“Oh, I love that story,” Karliah beamed, climbing the steps to join them. “The lesson it contains is one every pickpocket should learn at an early age.”
“I made salmon steaks.” Ginna gestured to the cooking pot. “And there are some potatoes roasting near the fire.”
“Excellent,” Brynjolf grinned. “I’m famished.”
“Mama, is it all right if I go lay down for a little while? I’m still tired.”
“Of course,” she stood up. “Do you want me to come with you?”
“No, I think I’ll be okay.”
“Are you sure?” If she had another excuse to leave them, she could slip quietly into a nap herself and avoid what needed to be done, but unfortunately Aventus didn’t seem to need her near as much as she needed him at the moment.
“Yes, I’m sure.”
“We’ll be right here if you need anything.”
“I know.” He offered her a sincere smile and then made his way toward the bunkhouse, leaving her alone with her fellow Nightingales.
Brynjolf had already helped himself to a plate and was sitting down at the table when she joined him, Karliah sliding into the chair across from her with a potato and some butter.
For a few minutes they were graciously silent, enjoying their food, but the silence passed when Karliah finally looked up at her and said, “Now that we’re all here and we’ve had time to rest and recuperate from the ordeal, I’d like to know what happened last night? How were you able to get in there and rescue Aventus without any of us seeing you? Brynjolf told me you never even left his presence.”
“I guess I didn’t, really.” She lowered her gaze to the table and just stared at the flickering lamp in the center. “I sat down with the Key, just like you said I should, and then Brynjolf left me to it. One minute I was just sitting there watching the colors pulse to the beat of my own heart and the next it was standing in front of me holding out a hand.”
“What was standing in front of you?”
“The Skeleton Key.” She lifted her eyes to meet with Karliah’s, her wide lavender stare growing larger when she heard those words. “It told me it had been waiting for me to claim it again for centuries, that I had walked this world many times and we always came back to each other. I got so freaked out I called for Brynjolf, but he couldn’t hear me because we’d stepped outside the boundaries of time.”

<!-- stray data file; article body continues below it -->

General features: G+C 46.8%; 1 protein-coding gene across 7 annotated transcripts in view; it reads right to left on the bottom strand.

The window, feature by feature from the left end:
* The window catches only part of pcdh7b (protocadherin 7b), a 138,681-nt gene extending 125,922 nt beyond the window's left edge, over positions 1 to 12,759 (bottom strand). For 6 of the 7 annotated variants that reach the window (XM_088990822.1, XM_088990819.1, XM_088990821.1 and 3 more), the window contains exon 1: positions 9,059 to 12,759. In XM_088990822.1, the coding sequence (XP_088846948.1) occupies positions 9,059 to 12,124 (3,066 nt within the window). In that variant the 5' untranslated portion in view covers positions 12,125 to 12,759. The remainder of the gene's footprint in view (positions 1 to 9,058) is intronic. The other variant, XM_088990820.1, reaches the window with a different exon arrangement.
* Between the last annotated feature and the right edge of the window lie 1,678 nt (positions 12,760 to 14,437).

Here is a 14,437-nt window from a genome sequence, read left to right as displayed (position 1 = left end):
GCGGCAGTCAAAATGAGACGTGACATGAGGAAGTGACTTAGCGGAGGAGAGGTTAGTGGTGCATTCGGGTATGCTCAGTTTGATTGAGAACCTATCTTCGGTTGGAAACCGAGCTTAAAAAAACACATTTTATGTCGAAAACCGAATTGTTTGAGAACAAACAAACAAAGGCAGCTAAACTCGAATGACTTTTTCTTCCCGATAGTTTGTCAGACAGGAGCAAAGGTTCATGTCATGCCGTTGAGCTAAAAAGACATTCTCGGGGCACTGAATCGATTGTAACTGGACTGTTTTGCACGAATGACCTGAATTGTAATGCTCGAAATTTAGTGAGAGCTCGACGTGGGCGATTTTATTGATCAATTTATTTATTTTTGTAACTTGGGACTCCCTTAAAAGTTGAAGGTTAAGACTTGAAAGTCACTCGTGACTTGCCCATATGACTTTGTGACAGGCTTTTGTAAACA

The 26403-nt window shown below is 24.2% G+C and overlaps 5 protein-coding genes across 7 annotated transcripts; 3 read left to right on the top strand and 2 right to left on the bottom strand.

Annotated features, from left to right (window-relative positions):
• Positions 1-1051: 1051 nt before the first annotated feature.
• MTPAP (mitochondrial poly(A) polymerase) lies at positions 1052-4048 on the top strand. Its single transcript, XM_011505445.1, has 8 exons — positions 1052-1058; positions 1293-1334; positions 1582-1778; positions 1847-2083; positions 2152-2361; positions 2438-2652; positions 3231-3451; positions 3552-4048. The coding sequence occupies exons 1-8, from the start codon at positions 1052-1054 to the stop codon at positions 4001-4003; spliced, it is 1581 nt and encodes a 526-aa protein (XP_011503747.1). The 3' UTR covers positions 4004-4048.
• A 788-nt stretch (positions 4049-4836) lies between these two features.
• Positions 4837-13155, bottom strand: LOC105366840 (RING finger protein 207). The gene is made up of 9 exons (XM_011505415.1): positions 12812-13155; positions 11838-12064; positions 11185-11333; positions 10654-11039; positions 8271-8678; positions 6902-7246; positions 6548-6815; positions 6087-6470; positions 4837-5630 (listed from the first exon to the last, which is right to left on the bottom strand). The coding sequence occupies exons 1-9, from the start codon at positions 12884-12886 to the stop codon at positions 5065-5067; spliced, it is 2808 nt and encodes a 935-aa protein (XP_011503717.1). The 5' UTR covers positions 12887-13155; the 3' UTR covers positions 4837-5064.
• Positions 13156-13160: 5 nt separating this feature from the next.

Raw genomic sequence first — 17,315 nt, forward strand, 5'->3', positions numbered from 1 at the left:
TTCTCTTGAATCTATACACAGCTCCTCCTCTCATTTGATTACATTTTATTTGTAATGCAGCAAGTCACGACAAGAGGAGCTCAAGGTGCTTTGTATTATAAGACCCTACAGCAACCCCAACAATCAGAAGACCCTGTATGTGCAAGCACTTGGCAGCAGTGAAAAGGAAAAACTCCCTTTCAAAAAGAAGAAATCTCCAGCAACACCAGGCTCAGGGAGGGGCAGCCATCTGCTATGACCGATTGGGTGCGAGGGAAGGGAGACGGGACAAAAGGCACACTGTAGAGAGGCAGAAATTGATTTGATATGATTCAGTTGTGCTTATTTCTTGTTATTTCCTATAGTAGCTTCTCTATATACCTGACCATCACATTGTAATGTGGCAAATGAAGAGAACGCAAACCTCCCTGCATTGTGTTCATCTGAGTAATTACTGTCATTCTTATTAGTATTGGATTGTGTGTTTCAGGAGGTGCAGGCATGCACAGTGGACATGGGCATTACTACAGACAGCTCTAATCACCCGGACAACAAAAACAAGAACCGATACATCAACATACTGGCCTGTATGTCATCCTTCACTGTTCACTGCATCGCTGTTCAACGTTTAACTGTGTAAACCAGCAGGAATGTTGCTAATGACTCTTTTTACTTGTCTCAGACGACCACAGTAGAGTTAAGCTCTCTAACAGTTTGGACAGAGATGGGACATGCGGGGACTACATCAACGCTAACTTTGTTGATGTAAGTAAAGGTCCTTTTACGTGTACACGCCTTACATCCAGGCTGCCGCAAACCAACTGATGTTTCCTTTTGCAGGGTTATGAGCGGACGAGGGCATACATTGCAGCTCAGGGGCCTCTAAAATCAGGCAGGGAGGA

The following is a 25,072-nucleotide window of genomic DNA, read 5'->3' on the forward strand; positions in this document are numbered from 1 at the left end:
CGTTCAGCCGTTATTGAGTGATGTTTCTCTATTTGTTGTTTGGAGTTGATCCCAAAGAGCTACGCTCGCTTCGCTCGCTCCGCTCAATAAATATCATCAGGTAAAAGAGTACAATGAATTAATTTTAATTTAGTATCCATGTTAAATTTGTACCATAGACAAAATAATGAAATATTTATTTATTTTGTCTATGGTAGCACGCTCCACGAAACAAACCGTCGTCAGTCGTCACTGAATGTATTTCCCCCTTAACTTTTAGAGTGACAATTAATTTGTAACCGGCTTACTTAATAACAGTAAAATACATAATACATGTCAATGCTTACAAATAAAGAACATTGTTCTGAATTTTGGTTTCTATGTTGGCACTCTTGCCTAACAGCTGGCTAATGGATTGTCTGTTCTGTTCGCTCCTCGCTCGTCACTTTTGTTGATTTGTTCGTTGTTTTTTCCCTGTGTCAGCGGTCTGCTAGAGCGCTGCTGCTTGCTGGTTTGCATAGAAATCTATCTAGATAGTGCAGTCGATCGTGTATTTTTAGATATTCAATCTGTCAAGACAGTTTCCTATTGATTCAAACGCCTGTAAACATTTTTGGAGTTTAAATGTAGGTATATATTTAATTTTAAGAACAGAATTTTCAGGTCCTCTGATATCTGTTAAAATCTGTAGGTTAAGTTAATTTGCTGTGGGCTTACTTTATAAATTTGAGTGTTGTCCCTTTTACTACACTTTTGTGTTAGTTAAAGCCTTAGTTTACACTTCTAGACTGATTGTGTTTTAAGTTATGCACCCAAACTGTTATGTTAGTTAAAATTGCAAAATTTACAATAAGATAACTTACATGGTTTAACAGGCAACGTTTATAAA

“You what?” Brynjolf looked up at her then, his full fork still suspended. “What do you mean you stepped outside the boundaries of time?”
“I don’t know exactly, but that was what the Key called it. It said it was how I got into places, how I’d always done it and why in this life I am called The Ghost. It told me that I can stop time and bend it to my will, but I think I would remember doing things like what I did last night.”
“That’s…” Karliah began.
“Madness, I know.”
“I was actually going to say astonishing, but it does sound a bit strange. When you say you stepped outside the boundaries of time, what does that mean, exactly?”
“I’m not sure. All I know is that I was out of my body, almost like I was on another plane of existence so close to this one that I could interact with and affect it by stopping the moment, but my surroundings weren’t aware of me at all. And if you think that’s crazy, wait until I tell you about who Brutus has been working with.”
She told them everything, spilling the details out slowly and trying to ignore the fact that at times they both looked at her exactly how she’d expected them too. It all sounded so insane, and had she not been party to it herself, she would have thought it was madness too, but she’d experienced it. She knew it had happened and the fact that she’d brought Aventus back with her was the only proof she had.
“Mehrunes Dagon?” Brynjolf balked. “Did you actually see him?”
“No, but I could hear his voice,” she said, “and Brutus called him Father.”
It was Karliah’s turn to gasp in astonishment again. “Are you saying Dagon is Brutus’s father?”
“At least that’s what he’s led him to believe, and he told him Nocturnal was my mother and by spilling my blood upon the altar of Boethiah with Mehrunes Razor it would bring them that much closer to freedom.”
“He has Mehrunes Razor?” Brynjolf swallowed uneasily. She wouldn’t deny that she was actually grateful he’d skipped over the whole part about Nocturnal being her mother for the moment.
“Yes, I saw it. He was preparing to kill Aventus with it to invoke my wrath so I would come after him. I got there just in the time and I was so close, I could have killed him. I even had my blade against his throat, but the Key said it wasn’t time yet. That I only had enough time to get Aventus and get him back here to Nightingale Hall where he would be safe.”
“This…” Karliah stumbled across that one word while shaking her head. “All of this is simply unbelievable.”
“I knew you wouldn’t believe me,” Ginna sighed defeat. “I barely believe it myself, but I know what happened. Aventus is proof of what I did.”